Keepers of the Flame

Pascal’s Manale moves from one family to another

At 110 years old, the renowned Creole Italian restaurant Pascal’s Manale is famous worldwide as the home of New Orleans’ original barbecue shrimp. Frank Manale opened a bar on the corner of Dryades and Napoleon in 1913, originally sharing the space with a barber and a butcher shop. Raw oysters and poor-boys were served in the bar, but when Frank added a dining room, Manale’s became renowned for steaks and seafood.

Frank had no children, but his nephews — Pascal, Pete, Jake and namesake Frank Radosta — worked at the restaurant from its inception. In 1937, when Frank passed away unexpectedly at the age of 57, the family banded together, and eventually Pascal assumed ownership, changing the restaurant’s name to Pascal’s Manale.

In 1953, when horseracing friend Vincent Sutro told Pascal about a shrimp dish he’d tasted in Chicago, Pascal whipped up a version that Sutro proclaimed even better — and barbecue shrimp was born. When Pascal died suddenly of a heart attack in 1958, his siblings and offspring kept the family tradition alive for the next 40 years.

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The beloved Uptown eatery has served as a home away from home for generations of New Orleanians, including the Brennan family.

“Manale’s was always our neighborhood restaurant,” said Lauren Brennan Brower, recalling countless family times there.

“It was last the place I had lunch with my dad before he passed in 2015,” said her brother Dickie Brennan. “He loved Manale’s.”

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When Dickie Brennan & Co. acquired Pascal’s Manale Restaurant on St. Patrick’s Day 2023, famed restaurateur Richard “Dick” Brennan was top of mind for both siblings. Dickie even wore his dad’s emerald-green jacket and shamrock tie to the closing.

“Walking into Manale’s brought me back to my childhood in the early days at Commander’s,” he said. “The kitchen tiles, the wood ceilings — it just all feels so familiar.”

Just as his father had done with Commander’s, Dickie Brennan faced the daunting task of bringing the old building back to its former glory. The first purchase was a new $250,000 roof.

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“Dad always used to say, ‘I wish people knew how much money we put into the walls,” said Dickie. Richard Brennan, Sr., with his siblings, Ella, Adelaide, Dottie and John, bought Commander’s Palace in 1969 and was well acquainted with the upkeep cost of historic restaurant properties.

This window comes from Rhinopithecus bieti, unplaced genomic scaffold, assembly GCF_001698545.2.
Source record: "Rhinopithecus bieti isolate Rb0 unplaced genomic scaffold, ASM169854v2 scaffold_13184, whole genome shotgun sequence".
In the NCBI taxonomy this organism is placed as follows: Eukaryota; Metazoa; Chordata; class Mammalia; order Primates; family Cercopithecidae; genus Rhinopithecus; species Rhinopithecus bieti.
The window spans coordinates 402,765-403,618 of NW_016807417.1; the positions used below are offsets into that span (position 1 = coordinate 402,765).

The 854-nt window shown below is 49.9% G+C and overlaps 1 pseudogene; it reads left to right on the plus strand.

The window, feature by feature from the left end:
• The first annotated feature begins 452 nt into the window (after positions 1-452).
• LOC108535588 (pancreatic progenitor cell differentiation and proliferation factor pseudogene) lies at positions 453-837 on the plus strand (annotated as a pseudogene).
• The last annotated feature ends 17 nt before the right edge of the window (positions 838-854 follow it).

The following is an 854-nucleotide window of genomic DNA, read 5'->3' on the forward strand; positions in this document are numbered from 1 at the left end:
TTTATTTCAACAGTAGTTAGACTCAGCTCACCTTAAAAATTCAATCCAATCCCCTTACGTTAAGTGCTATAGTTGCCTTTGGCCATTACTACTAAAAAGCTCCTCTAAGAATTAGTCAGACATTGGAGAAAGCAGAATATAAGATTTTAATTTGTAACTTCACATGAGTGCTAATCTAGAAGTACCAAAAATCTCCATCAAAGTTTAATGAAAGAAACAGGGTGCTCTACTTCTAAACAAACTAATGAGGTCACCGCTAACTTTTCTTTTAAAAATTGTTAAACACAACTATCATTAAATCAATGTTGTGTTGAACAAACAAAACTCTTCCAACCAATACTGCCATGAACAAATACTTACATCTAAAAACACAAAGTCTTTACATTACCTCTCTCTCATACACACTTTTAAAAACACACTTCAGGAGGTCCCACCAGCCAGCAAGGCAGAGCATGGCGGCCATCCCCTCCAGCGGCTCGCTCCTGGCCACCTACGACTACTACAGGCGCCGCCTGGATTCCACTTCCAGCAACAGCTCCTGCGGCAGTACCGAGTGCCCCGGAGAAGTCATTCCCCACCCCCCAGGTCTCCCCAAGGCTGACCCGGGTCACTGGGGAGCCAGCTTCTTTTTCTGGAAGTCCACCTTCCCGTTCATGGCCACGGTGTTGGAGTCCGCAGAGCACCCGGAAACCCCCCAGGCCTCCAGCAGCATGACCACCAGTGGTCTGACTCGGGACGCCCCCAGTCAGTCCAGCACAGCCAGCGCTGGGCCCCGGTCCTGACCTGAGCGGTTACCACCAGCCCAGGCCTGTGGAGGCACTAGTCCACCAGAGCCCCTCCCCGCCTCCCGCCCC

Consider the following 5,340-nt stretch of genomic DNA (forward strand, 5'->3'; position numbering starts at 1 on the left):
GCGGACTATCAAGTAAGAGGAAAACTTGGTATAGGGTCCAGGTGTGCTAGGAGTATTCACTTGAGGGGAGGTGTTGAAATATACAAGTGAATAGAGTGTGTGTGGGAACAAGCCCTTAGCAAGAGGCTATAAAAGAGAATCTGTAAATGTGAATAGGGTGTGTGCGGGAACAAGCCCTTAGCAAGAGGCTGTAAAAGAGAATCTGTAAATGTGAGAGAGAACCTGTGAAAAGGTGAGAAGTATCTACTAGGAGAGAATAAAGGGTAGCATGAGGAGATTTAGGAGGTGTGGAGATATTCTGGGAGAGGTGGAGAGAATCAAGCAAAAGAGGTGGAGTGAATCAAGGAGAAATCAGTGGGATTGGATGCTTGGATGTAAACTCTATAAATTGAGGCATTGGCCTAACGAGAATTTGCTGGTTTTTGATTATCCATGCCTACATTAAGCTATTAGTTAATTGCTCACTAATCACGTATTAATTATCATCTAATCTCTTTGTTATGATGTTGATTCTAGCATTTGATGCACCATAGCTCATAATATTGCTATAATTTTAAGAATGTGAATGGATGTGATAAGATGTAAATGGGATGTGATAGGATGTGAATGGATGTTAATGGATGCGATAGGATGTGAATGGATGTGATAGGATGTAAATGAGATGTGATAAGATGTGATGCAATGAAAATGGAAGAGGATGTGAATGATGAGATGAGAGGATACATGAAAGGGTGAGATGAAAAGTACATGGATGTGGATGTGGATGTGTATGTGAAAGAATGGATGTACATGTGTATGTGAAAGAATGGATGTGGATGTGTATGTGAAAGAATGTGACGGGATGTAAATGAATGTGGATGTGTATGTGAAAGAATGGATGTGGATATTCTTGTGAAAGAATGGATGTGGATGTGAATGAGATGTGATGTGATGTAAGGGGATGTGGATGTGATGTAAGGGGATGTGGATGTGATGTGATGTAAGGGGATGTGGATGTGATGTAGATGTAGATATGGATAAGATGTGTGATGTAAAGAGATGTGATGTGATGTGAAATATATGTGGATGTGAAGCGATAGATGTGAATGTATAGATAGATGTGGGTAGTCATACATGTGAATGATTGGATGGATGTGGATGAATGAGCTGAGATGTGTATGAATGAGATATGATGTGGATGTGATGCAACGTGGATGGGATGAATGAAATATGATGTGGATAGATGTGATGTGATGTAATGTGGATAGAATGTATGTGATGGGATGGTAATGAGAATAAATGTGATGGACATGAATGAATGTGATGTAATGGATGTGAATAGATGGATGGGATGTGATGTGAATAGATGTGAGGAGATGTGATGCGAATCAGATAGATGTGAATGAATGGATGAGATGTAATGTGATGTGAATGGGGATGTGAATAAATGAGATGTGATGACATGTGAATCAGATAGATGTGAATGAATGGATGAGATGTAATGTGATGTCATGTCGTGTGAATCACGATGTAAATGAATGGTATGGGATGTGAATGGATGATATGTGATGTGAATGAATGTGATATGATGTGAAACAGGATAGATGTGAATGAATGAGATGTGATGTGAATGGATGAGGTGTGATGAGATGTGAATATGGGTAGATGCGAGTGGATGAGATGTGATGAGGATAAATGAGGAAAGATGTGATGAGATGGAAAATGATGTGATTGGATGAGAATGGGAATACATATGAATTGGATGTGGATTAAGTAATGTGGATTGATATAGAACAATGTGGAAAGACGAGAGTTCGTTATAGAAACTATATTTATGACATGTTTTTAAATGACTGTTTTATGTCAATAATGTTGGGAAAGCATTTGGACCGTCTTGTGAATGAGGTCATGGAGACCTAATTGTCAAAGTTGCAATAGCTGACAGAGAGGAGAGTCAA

Since the acquisition, while Dickie may be joking about changing his name to Giuseppe, Steve Pettus, managing partner and chief operating officer of the Dickie Brennan family of restaurants, has authentic Sicilian roots. His maternal grandmother, Irene Crutti, was known as “Red Grandma” because of the wonderful red gravy she always served.

Pettus discovered his “hospitality soul” working in restaurants during undergraduate and law school.

“I realized I derive such pleasure making people happy, bringing them the joy of the dining experience,” he said. After several years in management at the Bourbon Orleans, in 1990 Pettus was hired as opening general manager of the Palace Café. When Dick Brennan Sr. and family reorganized to form Dickie Brennan & Co. in 1997, Pettus became a partner.

“Dick Brennan was very kind to me,” Pettus remembered. “After we closed on the partnership, we went for a drink. Dick raised a glass and said, ‘To my first non-family partner.’ For him to say that meant the world to me.”

“There’s only a handful of 100-year-old restaurants in this city,” Dickie said. “To be able to be the next chapter of the Manale’s story is such an honor. People tell me all the time, ‘My grandfather sat at that table every Friday night and I was there with him for 20 years.’ We don’t own Manale’s, about 100,000 people in New Orleans do! We’re just the latest keepers of the flame.”

Catch Poppy Tooker on her radio show, “Louisiana Eats!” Saturdays at 3 p.m. and Mondays at 8 p.m. on WWNO 89.9 FM.

Poppy Tooker has spent her life devoted to the cultural essence that food brings to Louisiana, a topic she explores weekly on her NPR-affiliated radio show, Louisiana Eats! From farmers markets to the homes and restaurants where our culinary traditions are revered and renewed, Poppy lends the voice of an insider to interested readers everywhere.


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